Transgender identities are among the least understood of underrepresented minorities. To help the UNM community gain insight into the issues and challenges faced by transgender people, the UNM Lesbian, Gay, Bisexual, Transgender and Questioning Resource Center hosted "Transgender Cultural Competency: Transgender 101," a presentation by Adrien Lawyer, executive director, Transgender Resource Center of New Mexico.

Lawyer talked about the differences between gender and sexuality. He said sex, sexual orientation, gender identity and gender expression are four distinct concepts.

"Gender identity and gender expression not always congruent," he said. A person might identify as one gender while presenting the clothes and mannerisms associated with another gender.

Sexuality is also not limited by gender identity. "Every orientation is represented in the trans population. Every everything is represented in the trans population," Lawyer said.

Lawyer noted that even outside of transgender identities, gender doesn't break down into a simple binary. Masculine and feminine are defined differently in different contexts.

Lawyer said the "gender binary" – the assumption that gender must be exclusively either masculine or feminine – "plays out in really dangerous and cruel ways." He said on average, one transgender person is murdered every month.

Transgender is an umbrella term that encompasses many identities.

"Younger people are starting to embrace words like genderqueer and gender fluid," Lawyer said. Those terms express gender ambiguity.

Others have unambiguous identities. Those identifying as female-to-male or transman typically use masculine pronouns and present as or transition to male. Those with male-to-female or transwoman identities commonly use feminine pronouns and present as or transition to female.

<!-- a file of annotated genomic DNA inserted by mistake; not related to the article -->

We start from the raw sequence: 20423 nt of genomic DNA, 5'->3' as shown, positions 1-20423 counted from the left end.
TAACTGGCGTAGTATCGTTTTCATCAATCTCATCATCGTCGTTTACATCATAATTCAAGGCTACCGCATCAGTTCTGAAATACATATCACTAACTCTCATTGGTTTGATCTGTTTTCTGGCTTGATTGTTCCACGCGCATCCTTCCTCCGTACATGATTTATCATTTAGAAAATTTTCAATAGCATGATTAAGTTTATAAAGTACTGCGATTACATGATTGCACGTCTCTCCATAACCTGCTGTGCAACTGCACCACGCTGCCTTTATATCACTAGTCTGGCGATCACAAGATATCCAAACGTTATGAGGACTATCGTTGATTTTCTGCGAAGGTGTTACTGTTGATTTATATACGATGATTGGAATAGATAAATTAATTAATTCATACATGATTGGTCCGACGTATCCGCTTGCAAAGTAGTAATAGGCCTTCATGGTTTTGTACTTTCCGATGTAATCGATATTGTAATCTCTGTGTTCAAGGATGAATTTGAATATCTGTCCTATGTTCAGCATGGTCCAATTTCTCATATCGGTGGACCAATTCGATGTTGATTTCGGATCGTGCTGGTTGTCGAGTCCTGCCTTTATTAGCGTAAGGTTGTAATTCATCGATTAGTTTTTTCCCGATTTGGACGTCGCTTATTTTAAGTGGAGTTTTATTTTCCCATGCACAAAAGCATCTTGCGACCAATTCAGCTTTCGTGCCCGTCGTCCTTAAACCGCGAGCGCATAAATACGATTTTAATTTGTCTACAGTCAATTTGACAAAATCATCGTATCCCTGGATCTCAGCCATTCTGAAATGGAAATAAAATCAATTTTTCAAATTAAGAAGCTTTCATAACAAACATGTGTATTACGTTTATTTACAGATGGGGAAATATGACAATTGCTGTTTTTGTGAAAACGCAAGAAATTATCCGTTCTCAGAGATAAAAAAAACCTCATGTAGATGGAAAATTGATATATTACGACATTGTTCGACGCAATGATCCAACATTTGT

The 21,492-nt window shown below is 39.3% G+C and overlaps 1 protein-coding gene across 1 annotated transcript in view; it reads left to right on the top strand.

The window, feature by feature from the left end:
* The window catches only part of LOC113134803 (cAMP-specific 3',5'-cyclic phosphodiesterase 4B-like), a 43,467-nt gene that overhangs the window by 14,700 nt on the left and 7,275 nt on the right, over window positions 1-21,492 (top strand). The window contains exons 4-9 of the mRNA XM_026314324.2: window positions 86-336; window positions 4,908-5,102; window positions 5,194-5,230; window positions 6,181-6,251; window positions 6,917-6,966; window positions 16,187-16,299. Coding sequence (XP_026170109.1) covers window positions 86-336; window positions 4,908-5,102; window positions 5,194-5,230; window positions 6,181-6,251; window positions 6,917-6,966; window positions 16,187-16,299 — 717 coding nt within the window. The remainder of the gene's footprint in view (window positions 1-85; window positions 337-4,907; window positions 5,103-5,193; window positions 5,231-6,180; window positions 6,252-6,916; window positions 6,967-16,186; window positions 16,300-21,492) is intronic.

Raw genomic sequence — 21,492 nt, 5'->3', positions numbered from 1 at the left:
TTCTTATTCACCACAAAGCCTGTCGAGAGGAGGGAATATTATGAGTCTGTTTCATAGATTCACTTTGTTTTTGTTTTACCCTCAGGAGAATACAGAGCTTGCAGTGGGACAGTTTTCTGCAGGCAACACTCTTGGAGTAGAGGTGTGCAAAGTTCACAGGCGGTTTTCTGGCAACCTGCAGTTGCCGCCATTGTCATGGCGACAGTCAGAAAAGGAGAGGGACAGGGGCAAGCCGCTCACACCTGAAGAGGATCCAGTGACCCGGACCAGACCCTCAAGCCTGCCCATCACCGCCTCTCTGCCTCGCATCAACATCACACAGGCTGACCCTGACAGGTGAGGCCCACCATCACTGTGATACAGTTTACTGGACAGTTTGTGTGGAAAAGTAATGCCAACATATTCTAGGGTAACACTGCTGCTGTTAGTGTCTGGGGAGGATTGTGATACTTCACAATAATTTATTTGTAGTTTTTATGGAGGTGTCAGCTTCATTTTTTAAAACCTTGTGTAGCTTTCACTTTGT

Transgender people may choose to transition – that is, to adopt outward signs of their gender identities through medical, legal or social means. Transitioning can include surgery, hormone treatments, electrolysis, a name change, legally changing gender, or changes in dress, voice or manner.

However, not every transgender person wants to or can transition, Lawyer said.

Medical solutions can be painful and are accompanied by high costs and the risk of side effects. Those transitioning only legally or socially still face the risk of losing employment and loved ones.

Lawyer said when people transition, it's because "they have to… For a lot of people it truly is life or death."

He said transgender expression isn't just about how a person is perceived by others. "It's about being able to love my own body," he said. "I'm not tricking anyone into thinking I'm a guy. I'm a guy and everyone can finally see it."

Lawyer offered some tips for treating transgender people – and all people – with respect:

  • Always call people by the name and pronoun they give you. When unsure, ask how person wants to be addressed.

  • If you err, apologize briefly and move on. Dwelling on the mistake only adds to the discomfort.

  • Remember that misreading gender can happen to anyone – transgendered or not.

  • Don't initiate questions about "the surgery." "You can't just go up and ask about somebody's genitals," Lawyer said.

  • Don't sensationalize or sexualize transgender bodies.

  • Never out someone as transgender without their permission.

  • Don't police public restrooms.

TRCNM offers an online resource list, support groups and educational programs – including "Transgender 101." Lawyer said the educational component has about 40 presenters, including transgender people and family of transgender people.